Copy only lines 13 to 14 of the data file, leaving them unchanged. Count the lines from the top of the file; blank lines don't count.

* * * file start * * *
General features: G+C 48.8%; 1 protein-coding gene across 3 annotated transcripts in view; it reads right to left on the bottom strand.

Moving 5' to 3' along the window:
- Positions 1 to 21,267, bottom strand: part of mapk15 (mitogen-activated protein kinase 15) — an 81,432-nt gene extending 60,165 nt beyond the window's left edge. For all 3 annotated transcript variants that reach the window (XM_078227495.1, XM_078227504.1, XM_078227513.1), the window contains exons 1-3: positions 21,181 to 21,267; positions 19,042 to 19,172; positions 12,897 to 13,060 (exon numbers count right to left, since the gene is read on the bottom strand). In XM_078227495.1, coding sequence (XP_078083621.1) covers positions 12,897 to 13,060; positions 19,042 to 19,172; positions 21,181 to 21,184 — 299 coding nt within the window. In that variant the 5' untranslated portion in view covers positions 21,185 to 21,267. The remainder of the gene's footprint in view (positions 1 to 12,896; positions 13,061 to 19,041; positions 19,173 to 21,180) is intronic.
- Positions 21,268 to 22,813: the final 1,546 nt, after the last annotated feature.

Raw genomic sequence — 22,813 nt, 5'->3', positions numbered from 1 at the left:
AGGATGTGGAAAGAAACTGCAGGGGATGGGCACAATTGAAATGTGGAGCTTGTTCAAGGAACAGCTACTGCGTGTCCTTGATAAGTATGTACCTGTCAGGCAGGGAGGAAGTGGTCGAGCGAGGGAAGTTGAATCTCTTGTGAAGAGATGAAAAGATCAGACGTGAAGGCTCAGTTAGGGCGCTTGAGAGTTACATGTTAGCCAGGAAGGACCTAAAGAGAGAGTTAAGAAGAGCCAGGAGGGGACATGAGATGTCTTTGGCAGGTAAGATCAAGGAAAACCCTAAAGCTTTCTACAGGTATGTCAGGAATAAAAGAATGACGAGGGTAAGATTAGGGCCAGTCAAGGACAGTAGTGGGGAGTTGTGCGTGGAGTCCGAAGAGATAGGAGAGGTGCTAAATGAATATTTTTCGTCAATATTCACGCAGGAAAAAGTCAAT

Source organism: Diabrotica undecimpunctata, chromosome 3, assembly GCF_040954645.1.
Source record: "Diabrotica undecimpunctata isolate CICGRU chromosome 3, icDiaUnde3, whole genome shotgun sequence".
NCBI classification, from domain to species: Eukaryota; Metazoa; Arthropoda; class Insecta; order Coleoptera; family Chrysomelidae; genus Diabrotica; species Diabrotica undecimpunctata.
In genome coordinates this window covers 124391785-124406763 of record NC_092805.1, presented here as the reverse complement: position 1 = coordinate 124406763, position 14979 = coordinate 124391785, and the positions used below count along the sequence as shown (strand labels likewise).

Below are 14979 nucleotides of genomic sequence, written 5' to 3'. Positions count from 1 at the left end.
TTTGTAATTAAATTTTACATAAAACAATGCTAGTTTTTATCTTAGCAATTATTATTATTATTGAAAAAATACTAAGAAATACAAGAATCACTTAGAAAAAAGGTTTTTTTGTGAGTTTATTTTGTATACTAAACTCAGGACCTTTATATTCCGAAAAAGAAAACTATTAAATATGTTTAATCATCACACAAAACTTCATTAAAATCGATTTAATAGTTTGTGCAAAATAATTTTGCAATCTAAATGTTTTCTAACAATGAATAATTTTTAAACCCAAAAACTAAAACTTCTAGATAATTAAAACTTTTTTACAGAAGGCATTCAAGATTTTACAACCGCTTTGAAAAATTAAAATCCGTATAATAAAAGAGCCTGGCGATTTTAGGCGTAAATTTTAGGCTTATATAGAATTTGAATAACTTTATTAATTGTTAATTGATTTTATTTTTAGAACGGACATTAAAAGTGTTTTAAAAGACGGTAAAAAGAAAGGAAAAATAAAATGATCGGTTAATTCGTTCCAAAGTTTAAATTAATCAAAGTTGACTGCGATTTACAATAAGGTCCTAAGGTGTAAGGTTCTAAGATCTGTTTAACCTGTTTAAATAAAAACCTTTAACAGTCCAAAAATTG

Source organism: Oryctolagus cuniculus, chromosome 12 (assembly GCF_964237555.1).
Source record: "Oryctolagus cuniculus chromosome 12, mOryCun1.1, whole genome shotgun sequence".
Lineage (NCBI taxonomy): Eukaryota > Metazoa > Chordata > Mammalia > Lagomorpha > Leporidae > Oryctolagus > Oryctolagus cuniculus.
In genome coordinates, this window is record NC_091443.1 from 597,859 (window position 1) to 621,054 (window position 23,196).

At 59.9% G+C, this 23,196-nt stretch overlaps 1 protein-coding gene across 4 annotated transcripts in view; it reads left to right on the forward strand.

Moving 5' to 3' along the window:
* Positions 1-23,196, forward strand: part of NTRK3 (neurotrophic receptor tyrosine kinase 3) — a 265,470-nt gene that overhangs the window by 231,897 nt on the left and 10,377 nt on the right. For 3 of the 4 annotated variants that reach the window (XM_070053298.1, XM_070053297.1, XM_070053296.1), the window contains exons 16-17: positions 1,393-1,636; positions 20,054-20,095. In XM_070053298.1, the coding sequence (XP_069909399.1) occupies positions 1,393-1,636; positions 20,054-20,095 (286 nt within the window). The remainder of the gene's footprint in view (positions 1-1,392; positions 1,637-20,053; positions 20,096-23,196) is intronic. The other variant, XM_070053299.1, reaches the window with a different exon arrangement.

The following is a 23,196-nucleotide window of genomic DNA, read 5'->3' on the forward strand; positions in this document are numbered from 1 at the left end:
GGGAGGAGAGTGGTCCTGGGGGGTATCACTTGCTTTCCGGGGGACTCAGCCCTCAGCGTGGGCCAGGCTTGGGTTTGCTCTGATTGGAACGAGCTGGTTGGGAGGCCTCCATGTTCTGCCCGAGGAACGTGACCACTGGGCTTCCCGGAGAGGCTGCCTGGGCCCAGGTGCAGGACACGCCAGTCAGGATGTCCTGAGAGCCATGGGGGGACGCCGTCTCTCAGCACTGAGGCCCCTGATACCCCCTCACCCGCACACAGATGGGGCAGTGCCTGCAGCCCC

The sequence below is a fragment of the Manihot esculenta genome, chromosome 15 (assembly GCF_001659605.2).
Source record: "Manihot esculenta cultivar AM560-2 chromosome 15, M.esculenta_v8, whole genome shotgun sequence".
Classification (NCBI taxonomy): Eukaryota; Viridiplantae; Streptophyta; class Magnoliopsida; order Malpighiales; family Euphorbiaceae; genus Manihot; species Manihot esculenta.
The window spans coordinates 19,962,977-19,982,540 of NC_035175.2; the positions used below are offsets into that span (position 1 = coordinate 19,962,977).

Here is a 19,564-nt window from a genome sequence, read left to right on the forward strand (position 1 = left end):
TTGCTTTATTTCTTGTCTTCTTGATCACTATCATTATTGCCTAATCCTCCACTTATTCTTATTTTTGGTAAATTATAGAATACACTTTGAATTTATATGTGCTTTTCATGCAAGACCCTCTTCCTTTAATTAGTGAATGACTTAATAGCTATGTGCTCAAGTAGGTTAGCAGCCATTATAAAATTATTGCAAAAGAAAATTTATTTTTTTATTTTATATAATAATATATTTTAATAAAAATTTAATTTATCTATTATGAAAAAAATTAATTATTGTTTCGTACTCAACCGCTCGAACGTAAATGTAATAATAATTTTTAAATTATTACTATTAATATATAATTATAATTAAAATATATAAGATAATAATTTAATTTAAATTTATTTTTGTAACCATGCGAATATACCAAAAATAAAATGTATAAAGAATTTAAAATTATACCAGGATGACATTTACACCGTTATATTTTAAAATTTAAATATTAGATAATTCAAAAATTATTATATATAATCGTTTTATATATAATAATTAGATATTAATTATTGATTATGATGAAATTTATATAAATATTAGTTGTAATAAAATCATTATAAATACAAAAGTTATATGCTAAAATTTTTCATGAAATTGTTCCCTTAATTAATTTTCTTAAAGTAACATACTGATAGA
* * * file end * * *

Source organism: Oryctolagus cuniculus, chromosome 12 (assembly GCF_964237555.1).
Source record: "Oryctolagus cuniculus chromosome 12, mOryCun1.1, whole genome shotgun sequence".